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This post originally appeared in CTG News & Blogs

First preview tonight for Fountain’s ‘Citizen: An American Lyric’ at Kirk Douglas Theatre

2 horizontal B&WCenter Theatre Group‘s Block Party continues with the opening of The Fountain Theatre production of “Citizen: An American Lyric” this Sunday, April 30 at 6:30 p.m. at the Kirk Douglas Theatre. Based on a book of poetry by Claudia Rankine, adapted for the stage by Fountain Co-Artistic Director Stephen Sachs and directed by Shirley Jo Finney, “Citizen: An American Lyric” will begin previews tonight April 28 and continue for 11 performances only through May 7, 2017.

Block Party highlights some of the remarkable work being done in other, more intimate theatres throughout Los Angeles by fully producing three previously staged productions. The three productions receive the full support of Center Theatre Group and its staff in order to fund, stage and market each production. Block Party began with the Coeurage Theatre production of “Failure: A Love Story” April 14 through 23 and will continue with The Echo Theater Company’s production of “Dry Land” running May 12 through 21.

“Citizen: An American Lyric” fuses poetry, prose, movement, music and the video image in a provocative stage adaptation of Claudia Rankine’s internationally acclaimed book of poetry about everyday acts of racism in America. Of Rankine’s “Citizen,” The New Yorker wrote that it was “brilliant… [and] explores the kinds of injustice that thrive when the illusion of justice is perfected.” The New York Times wrote that “Rankine brilliantly pushes poetry’s forms to disarm readers and circumvent our carefully constructed defense mechanisms against the hint of possibly being racist ourselves.”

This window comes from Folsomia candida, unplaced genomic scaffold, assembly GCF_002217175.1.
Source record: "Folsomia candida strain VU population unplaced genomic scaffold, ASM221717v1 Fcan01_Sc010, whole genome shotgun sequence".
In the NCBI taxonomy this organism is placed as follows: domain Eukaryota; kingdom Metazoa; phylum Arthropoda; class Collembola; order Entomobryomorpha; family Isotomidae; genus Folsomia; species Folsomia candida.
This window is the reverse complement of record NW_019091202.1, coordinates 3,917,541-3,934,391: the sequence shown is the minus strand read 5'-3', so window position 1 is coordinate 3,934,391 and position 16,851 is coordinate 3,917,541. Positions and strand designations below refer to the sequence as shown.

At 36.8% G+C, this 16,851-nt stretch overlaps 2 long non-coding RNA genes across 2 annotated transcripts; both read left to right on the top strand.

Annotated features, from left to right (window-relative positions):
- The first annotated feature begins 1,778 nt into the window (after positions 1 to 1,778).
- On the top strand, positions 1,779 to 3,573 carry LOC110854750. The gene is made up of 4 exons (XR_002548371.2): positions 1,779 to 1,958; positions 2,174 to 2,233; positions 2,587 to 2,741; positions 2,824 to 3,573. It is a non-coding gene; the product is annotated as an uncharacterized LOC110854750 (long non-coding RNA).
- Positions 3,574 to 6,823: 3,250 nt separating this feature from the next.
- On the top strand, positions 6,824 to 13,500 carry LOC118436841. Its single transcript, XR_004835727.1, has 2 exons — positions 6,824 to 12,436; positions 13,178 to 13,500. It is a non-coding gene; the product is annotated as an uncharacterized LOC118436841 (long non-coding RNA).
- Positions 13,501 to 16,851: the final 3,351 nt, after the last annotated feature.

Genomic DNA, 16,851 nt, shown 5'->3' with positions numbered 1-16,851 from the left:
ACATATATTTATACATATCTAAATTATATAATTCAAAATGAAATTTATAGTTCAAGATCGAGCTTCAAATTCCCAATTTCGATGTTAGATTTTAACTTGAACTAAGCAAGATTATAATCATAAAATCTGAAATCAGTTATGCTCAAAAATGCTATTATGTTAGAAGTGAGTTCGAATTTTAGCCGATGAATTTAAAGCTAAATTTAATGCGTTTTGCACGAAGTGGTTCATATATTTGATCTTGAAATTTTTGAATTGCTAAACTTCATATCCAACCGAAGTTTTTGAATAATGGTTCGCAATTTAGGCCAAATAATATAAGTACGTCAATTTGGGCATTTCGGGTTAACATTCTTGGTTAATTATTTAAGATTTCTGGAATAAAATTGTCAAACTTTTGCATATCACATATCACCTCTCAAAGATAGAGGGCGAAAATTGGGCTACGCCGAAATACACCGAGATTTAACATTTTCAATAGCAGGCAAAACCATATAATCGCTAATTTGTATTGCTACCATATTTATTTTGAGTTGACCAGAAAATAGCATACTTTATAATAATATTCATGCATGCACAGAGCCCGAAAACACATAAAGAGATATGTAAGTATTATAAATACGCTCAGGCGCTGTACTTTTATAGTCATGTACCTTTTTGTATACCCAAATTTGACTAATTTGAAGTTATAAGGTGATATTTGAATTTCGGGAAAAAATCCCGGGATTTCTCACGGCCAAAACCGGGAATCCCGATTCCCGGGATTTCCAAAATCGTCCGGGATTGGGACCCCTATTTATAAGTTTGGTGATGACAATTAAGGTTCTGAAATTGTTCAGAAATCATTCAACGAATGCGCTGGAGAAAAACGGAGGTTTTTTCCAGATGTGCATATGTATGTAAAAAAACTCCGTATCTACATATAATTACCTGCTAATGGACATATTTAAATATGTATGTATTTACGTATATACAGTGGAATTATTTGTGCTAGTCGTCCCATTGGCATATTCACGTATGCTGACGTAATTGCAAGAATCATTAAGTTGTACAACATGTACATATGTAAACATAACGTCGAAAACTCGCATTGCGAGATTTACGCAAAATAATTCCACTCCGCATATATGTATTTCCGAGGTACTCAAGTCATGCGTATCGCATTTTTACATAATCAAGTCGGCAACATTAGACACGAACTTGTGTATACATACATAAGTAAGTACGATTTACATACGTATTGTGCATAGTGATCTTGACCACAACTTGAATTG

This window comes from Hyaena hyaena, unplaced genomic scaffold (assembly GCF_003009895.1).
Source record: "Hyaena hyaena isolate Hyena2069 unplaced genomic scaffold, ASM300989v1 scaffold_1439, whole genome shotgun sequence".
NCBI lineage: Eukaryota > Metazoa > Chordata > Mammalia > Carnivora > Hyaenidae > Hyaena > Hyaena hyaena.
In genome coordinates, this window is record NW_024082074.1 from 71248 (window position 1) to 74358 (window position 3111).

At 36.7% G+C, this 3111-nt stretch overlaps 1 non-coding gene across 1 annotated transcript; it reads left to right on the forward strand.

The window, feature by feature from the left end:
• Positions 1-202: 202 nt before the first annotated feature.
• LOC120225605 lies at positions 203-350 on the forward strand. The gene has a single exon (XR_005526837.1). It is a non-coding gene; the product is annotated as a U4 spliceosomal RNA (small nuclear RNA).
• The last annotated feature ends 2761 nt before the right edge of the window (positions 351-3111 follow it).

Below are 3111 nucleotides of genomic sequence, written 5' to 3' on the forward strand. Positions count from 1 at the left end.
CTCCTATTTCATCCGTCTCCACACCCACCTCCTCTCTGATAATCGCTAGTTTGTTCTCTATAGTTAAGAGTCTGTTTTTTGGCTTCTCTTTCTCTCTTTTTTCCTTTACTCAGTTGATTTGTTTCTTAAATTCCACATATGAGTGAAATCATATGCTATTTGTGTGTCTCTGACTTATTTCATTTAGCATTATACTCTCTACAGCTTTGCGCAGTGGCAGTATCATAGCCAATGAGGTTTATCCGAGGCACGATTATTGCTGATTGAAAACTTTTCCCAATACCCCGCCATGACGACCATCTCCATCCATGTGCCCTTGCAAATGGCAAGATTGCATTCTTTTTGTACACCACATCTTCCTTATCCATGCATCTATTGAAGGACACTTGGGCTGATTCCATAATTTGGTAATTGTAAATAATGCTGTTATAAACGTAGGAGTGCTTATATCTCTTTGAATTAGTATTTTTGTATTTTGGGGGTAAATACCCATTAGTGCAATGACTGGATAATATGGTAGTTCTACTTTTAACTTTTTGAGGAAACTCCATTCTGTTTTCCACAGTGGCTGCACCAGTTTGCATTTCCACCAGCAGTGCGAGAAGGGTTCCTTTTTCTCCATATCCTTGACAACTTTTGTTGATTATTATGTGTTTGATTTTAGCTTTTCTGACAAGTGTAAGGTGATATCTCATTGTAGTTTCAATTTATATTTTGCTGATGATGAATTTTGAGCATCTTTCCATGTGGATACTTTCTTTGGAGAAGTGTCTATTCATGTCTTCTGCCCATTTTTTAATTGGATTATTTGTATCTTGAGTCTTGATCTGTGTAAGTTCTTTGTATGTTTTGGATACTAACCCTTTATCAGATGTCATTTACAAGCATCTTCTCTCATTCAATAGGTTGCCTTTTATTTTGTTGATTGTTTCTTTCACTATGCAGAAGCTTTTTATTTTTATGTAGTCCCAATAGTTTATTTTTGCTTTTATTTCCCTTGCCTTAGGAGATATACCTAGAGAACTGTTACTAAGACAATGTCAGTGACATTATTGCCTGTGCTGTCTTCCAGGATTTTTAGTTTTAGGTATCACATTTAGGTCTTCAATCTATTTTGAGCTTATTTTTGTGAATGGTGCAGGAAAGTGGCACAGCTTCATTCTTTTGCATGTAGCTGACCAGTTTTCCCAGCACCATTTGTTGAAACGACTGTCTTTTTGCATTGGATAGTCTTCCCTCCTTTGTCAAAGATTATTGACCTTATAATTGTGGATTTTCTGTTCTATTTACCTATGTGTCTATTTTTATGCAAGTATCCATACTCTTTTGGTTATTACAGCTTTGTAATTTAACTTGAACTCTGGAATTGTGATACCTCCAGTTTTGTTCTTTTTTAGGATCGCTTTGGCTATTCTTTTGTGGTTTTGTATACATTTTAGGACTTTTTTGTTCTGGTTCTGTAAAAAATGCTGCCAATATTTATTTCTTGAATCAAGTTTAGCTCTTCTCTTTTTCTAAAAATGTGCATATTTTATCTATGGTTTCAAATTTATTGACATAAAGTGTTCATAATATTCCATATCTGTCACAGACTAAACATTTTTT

The cast of “Citizen: An American Lyric” includes Bernard K. Addison, Leith Burke, Tony Maggio, Monnae Michaell, Simone Missick and Lisa Pescia. Scenic and projection design is by Yee Eun Nam, costume design is by Naila Aladdin-Sanders, lighting design is by Pablo Santiago and original music and sound design is by Peter Bayne. Anastasia Coon is the movement director and Shawna Voragen is the production stage manager.

Audiences are also invited to engage in discussion with the “Citizen” cast and company following each performance during moderated Stage Talks. There will be no Stage Talk held on opening night.

PHOTOS: ‘Citizen: An American Lyric’ prepares to join the party at Kirk Douglas Theatre

castWeek one of rehearsal started Tuesday for our upcoming remount of Citizen: An American Lyric, the centerpiece of Center Theatre Group’s Block Party at the Kirk Douglas Theatre. Originally created and produced in 2015 at the Fountain Theatre, last week was a happy reunion for original cast members, designers , production crew and director Shirley Jo Finney.  

Citizen: An American Lyric is a searing and poetic riff on race in America written by Claudia Rankine, adapted for the stage by Stephen Sachs. The cast features Bernard K. Addison, Leith Burke, Tony Maggio, Monnae Michael, Simone Missick, and Lisa Pescia. 

The company met in the rehearsal room at the Kirk Douglas Theatre and immediately got to work. Day one began with a table reading of the script. As the week progressed, the actors were soon up on their feet pacing through the blocking. Citizen opens at the Kirk Douglas Theatre for a limited run April 30 – May 7.   

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‘Building the Wall’ to open Off-Broadway

BUILDING THE WALL NYCRobert Schenkkan’s powerful new political thriller Building the Wall, now playing to sold-out houses at the Fountain Theatre, will open Off-Broadway at New World Stages for a limited run May 12 to July 9th.  The New York production will feature Tamara Tunie (“Law & Order: SVU”) and James Badge Dale (“13 hours”, “The Departed”),  directed by Ari Edelson.